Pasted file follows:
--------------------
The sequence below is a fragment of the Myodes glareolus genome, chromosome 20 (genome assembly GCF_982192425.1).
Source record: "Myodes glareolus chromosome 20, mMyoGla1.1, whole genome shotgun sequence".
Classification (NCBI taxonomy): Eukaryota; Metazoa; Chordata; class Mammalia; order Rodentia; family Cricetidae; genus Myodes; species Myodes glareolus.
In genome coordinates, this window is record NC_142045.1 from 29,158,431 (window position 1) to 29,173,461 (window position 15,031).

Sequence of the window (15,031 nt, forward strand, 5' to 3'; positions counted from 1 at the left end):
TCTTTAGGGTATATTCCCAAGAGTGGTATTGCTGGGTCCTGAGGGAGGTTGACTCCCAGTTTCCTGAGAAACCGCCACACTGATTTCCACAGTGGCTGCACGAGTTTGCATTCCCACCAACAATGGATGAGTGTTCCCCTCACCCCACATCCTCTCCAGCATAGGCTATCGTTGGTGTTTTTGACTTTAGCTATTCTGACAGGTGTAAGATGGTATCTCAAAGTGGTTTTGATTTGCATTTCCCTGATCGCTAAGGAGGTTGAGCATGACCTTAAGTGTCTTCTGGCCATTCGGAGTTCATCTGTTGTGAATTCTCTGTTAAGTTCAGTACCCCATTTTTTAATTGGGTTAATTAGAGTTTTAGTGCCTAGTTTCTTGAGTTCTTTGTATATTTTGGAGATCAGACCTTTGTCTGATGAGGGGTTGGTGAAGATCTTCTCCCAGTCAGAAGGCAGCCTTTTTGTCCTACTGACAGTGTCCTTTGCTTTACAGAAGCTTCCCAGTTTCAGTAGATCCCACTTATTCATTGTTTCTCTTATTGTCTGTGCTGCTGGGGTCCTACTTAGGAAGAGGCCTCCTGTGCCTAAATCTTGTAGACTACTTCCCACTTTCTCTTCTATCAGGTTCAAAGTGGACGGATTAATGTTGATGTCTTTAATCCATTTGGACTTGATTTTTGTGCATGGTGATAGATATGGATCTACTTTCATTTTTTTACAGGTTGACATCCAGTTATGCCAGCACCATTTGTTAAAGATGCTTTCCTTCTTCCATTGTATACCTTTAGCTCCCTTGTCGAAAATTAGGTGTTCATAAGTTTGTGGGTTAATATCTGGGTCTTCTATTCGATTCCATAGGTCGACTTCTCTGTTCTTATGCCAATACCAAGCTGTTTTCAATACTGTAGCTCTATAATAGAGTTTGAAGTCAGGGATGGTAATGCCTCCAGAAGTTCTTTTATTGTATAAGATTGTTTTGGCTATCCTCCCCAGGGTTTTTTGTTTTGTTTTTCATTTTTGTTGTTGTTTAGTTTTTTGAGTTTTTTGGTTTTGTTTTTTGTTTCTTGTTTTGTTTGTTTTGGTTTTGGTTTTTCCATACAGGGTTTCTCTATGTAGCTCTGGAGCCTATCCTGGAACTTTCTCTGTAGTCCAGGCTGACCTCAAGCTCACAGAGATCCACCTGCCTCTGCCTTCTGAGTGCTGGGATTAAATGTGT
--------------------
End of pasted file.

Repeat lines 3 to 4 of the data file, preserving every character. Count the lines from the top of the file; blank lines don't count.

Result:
Classification (NCBI taxonomy): Eukaryota; Metazoa; Chordata; class Mammalia; order Rodentia; family Cricetidae; genus Myodes; species Myodes glareolus.
In genome coordinates, this window is record NC_142045.1 from 29,158,431 (window position 1) to 29,173,461 (window position 15,031).